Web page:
error, please notify sender immediately, or us at www.foxsys.com and
delete from your system.
 Darrell Rishel [EMAIL PROTECTED] 01/20/03 08:57 AM 
Matt-

I'll take a stab at answering your question. Please remember that in an
effort to keep it relatively brief, this is a fairly simplistic,
high-level
overview.

Under 42 C.F.R. Part 2 (which I'll refer to as the AOD (Alcohol and
Other
Drugs)regs), disclosure within a program is allowed on a need-to-know
basis  without the consent of the patient. This internal disclosure is
limited to personnel having a need for the information in connection
with
their duties which arise out of the provision of diagnosis, treatment,
or
referral for treatment. In practice, I think this is very close to, if
not
the same as, the HIPAA use definition. Although the AOD regs do not
require a formal minimum necessary analysis, the concept of only
disclosing
the minimum amount of information necessary to accomplish the purpose
for
making the disclosure is clearly embedded in the regs.

It is the disclosure to external entities where, especially with the
adoption of the August, 2002, HIPAA changes, a wide gap remains between
the
two sets of regs. While HIPAA allows treatment providers to disclose PHI
for
treatment and payment (even another provider's payment) without the
patient's written consent, the AOD regs absolutely prohibit such
disclosures
related to payment, and disclosures for treatment (except for medical
emergencies) require that a written agreement be in place and that the
services which the external provider render be something different than
what
the primary provider is providing. This written agreement is known in
the
AOD regs as a Qualified Service Organization Agreement (QSOA, for
short). A
QSOA is akin to a BA agreement, though much shorter and less
complicated,
charachteristics which are, unfortunately, soon to be a thing of the
past.
While a QSOA can be used in limited circumstances for treatment (the
biggest
problem is that we cannot have one with another AOD provider), its most
common use is for operations, just as the HIPAA BA agreement will be
used
(e.g., we have a QSOA with our auditor, or outside attorneys, the
company
which prints and sends out our bills, the lab which analyzes the urine
specimens we collect, etc.). But, if we want to be able to bill an
insurance
company or any other third party payer, we have to have the patient's
written consent (in fact, we cannot even call to get pre-authorization
without written consent; how's that for customer friendly?). If we want
to
refer the patient to another health care provider, of whatever type, or
consult with another provider (like their primary care provider) who has
seen the patient, we must have the patient's written consent unless the
situation fits within the pretty narrow exception where a QSOA can be
used
and we have (or can get) one in place (the logistics and pain of trying
to
get a QSOA with all of those providers, which make doing so pretty
impracticle). The requirements in the AOD regs for a valid written
consent
are very similar to those for a HIPAA authorization: who is disclosing
the
information, to whom is the information being disclosed, what
information is
being disclosed and why is it being disclosed, there must be a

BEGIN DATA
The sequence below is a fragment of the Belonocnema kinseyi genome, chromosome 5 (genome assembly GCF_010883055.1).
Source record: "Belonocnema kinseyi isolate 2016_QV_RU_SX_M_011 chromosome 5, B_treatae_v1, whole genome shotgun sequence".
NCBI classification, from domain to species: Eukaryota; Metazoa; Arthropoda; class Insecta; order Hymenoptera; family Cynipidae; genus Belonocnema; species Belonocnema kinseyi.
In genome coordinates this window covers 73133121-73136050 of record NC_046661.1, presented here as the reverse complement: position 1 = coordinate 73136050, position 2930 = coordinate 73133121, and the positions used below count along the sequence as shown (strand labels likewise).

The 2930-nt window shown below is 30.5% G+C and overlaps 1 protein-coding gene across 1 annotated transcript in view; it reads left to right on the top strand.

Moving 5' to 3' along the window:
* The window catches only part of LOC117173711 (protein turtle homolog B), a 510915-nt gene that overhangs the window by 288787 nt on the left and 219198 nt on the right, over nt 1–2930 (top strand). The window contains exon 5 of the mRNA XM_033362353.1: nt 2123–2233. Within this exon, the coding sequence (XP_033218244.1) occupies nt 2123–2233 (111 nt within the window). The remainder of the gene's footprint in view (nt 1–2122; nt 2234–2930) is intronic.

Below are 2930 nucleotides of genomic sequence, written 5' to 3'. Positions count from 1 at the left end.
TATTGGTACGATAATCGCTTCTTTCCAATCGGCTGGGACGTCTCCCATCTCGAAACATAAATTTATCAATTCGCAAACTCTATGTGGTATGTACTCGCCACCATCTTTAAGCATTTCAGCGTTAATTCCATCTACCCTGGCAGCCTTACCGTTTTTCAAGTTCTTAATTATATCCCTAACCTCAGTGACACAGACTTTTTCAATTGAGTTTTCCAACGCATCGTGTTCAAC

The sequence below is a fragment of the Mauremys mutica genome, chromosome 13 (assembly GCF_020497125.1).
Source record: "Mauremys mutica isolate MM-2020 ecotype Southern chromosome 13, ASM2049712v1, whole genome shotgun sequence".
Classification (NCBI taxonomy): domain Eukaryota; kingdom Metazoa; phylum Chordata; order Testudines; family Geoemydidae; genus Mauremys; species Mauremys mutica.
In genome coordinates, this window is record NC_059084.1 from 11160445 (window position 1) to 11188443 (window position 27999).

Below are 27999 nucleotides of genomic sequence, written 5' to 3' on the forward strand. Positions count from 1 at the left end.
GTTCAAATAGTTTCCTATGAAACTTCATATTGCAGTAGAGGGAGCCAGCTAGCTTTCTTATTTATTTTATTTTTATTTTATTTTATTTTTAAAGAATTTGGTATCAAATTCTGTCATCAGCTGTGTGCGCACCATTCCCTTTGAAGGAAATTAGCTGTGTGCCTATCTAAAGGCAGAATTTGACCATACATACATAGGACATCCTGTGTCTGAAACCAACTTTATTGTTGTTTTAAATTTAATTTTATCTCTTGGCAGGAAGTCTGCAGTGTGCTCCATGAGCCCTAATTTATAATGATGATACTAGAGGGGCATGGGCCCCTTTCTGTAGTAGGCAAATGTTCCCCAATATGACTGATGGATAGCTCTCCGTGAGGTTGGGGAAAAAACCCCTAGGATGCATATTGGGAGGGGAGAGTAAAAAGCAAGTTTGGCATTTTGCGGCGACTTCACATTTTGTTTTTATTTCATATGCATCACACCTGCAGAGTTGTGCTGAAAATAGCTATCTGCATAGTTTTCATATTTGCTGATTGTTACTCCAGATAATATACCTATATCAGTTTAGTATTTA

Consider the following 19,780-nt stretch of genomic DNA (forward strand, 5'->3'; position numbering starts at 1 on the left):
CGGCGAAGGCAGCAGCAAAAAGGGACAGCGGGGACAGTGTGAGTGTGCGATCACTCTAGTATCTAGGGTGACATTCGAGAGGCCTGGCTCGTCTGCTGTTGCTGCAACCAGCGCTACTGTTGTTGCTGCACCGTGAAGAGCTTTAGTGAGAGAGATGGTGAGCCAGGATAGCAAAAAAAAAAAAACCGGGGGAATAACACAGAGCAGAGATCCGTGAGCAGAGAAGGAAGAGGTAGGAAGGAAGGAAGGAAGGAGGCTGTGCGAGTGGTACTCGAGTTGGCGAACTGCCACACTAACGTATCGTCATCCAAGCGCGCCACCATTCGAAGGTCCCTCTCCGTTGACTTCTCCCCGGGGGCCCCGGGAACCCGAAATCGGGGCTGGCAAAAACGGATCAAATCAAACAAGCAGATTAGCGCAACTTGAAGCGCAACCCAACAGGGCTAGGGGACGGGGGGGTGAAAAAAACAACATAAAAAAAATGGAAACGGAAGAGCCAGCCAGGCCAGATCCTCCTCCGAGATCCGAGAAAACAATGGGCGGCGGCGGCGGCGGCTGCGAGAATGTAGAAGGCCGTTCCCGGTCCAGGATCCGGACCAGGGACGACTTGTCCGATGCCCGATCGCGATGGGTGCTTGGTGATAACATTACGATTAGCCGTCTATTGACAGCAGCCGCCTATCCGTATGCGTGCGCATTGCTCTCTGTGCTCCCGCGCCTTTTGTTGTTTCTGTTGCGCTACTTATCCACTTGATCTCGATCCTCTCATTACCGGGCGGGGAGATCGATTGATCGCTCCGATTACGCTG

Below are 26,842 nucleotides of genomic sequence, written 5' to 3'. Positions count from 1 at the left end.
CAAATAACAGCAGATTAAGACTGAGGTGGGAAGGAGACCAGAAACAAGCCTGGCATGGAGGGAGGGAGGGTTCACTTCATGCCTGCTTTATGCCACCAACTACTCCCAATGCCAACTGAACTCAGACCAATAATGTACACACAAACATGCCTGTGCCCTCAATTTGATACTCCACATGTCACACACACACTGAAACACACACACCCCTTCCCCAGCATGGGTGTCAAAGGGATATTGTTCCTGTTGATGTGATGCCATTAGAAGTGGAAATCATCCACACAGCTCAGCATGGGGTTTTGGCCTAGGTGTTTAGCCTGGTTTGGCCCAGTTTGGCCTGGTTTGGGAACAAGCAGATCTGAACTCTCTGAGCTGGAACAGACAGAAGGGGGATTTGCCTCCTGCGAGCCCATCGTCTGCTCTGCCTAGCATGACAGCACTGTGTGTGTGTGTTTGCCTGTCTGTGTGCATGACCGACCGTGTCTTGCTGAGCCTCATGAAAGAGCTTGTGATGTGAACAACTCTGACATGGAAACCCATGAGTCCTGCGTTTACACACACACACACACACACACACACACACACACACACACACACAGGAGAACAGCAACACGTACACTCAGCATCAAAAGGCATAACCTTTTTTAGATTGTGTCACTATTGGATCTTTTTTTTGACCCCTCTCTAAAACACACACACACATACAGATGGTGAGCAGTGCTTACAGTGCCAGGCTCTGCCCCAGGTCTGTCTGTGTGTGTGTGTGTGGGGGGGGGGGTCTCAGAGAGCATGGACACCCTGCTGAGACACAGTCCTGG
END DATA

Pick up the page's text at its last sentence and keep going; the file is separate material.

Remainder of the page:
reasonble,
identifiable expiration date, the patient must be able to revoke the
consent
at any time (one specific exception here for persons referred by an
element
of the criminal justice system where treatment is a part of the
disposition), the name of the patient, the patient's signature and the
date

Re: Business Associates

2003-01-22 Thread Doug Webb



Traci,
It looks to me like someone's trying to cover 
all bases with a shotgun approach (run it up the flagpole and see who 
salutes).

My understanding is that you wouldn't need a 
BAC any more than a surgeon's office needs one with a Primary Care Physician 
referring a patient to them. This is Covered Entity to Covered Entity for 
the purposes of Treatment.

The opinions expressed here are my own and not necessarily the opinion of 
LCMH.

Douglas M. WebbComputer System EngineerLittle Company of Mary 
Hospital  Health Care Centers[EMAIL PROTECTED]

"This electronic message may contain information that is confidential 
and/or legally privileged. It is intended only for the use of the individual(s) 
and entity(s) named as recipients in the message. If you are not an 
intended recipient of the message, please notify the sender immediately, 
delete the material from any computer, do not deliver, distribute, or copy this 
message, and do not disclose its contents or take action in reliance on the 
information it contains. Thank you."



  - Original Message - 
  From: 
  Traci Winter 
  
  To: WEDI SNIP Privacy Workgroup List 
  
  Sent: Wednesday, January 22, 2003 12:47 
  PM
  Subject: Business Associates
  
  Hey everyone, I know this topic has been hashed out like crazy but I find 
  myself confused.
  
  As a homecare agency we receive our business via referrals from health 
  care facilities and MD offices. We are not providing services on behalf of 
  these entities. It was my understanding that we wouldn't be considered BAs of 
  these CEs but, due to receiving a BAC in the mail today, I find that I am now 
  unsure…
  
  Help….
  
  Traci Winter
  Hospitals Home Health Care, Inc.
  Special Projects Coordinator, Privacy Official---The WEDI SNIP 
  listserv to which you are subscribed is not moderated. The discussions on this 
  listserv therefore represent the views of the individual participants, and do 
  not necessarily represent the views of the WEDI Board of Directors nor WEDI 
  SNIP. If you wish to receive an official opinion, post your question to the